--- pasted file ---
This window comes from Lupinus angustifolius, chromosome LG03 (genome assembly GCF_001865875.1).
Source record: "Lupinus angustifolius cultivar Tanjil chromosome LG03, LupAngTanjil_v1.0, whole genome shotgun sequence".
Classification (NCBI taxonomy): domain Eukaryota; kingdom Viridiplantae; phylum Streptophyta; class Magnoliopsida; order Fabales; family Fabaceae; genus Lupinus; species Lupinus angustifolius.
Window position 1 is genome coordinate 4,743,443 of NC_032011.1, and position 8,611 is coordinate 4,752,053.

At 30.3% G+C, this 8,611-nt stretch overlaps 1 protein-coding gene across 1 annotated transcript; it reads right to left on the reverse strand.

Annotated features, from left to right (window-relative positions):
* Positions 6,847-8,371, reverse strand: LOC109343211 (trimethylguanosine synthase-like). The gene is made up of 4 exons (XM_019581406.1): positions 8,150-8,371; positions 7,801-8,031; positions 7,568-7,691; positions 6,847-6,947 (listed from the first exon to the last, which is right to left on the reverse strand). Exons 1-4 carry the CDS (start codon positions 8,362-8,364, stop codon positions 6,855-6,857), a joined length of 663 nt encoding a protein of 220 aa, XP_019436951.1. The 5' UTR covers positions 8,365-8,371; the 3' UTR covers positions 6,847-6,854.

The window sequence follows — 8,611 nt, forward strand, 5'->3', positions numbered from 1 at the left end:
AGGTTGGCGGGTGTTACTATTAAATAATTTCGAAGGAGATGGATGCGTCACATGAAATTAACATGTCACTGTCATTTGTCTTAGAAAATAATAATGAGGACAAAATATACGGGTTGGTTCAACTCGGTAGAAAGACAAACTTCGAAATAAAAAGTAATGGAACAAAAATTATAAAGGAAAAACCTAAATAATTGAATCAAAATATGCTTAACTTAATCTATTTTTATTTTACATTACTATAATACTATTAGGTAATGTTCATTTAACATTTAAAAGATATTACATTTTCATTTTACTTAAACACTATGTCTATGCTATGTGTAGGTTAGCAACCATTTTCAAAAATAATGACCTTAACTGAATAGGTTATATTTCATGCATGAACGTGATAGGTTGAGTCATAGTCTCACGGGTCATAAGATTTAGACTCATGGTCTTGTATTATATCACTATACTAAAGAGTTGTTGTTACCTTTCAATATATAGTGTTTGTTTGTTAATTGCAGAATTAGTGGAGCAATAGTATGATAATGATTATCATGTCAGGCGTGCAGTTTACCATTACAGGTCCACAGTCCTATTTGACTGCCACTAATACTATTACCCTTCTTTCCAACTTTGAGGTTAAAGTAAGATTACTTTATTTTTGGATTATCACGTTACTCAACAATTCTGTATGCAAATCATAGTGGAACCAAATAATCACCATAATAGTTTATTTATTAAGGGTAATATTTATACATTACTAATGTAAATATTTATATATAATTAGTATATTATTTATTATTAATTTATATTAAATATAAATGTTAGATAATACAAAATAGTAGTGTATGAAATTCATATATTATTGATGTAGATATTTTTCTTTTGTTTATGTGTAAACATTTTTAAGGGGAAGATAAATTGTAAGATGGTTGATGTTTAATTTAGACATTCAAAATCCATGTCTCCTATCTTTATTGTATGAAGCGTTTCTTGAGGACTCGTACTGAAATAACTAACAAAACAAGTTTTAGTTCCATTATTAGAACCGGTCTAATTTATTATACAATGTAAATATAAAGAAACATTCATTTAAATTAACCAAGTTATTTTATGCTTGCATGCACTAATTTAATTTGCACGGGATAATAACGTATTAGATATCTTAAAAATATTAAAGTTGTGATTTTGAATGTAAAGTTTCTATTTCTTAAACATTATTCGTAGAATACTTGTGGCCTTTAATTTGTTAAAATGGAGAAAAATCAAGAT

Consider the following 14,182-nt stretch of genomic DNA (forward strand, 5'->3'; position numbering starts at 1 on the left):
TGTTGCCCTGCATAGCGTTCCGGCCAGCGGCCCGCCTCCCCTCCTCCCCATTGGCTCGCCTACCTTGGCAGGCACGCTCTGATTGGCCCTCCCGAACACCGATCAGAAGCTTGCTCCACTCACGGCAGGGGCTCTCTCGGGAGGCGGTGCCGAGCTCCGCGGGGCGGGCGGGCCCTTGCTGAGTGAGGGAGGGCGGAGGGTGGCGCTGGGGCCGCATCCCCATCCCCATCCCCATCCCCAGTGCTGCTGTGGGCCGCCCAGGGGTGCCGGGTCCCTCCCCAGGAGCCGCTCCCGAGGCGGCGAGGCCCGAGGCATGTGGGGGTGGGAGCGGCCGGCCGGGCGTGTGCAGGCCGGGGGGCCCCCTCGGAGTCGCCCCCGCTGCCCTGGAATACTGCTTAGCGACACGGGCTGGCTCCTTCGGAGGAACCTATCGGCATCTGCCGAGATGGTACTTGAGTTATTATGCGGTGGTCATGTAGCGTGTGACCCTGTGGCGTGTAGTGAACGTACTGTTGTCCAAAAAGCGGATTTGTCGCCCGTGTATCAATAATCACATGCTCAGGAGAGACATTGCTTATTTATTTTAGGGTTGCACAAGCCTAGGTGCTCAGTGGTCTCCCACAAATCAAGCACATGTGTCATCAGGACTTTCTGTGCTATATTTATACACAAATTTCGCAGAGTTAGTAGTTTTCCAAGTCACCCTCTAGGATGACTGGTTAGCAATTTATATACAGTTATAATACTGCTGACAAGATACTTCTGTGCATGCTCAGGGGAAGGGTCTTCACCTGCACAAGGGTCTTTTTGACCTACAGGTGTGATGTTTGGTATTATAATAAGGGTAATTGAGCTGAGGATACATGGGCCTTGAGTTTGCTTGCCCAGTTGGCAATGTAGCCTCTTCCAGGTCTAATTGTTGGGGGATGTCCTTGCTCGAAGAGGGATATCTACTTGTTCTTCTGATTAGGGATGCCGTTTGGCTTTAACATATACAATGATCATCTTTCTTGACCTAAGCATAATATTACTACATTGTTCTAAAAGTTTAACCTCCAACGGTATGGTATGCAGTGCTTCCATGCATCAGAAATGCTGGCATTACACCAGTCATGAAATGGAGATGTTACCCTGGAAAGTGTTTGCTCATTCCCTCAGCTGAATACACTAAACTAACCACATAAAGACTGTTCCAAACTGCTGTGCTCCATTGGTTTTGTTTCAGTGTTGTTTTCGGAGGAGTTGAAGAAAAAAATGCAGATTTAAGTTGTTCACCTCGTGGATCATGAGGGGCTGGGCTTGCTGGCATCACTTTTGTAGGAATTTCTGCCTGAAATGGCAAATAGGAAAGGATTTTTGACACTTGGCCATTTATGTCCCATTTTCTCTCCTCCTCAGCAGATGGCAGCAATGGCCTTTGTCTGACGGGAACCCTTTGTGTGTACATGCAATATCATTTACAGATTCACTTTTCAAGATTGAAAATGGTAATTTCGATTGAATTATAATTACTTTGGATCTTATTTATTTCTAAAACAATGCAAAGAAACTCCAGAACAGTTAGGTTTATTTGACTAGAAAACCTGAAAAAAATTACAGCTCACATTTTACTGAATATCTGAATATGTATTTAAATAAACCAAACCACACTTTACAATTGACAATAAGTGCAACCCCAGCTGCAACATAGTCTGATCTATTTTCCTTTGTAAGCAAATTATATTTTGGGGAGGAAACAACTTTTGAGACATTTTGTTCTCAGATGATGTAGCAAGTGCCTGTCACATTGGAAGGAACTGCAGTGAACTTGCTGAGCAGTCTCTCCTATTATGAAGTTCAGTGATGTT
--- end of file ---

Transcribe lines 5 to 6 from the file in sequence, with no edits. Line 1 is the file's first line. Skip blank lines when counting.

At 30.3% G+C, this 8,611-nt stretch overlaps 1 protein-coding gene across 1 annotated transcript; it reads right to left on the reverse strand.

Annotated features, from left to right (window-relative positions):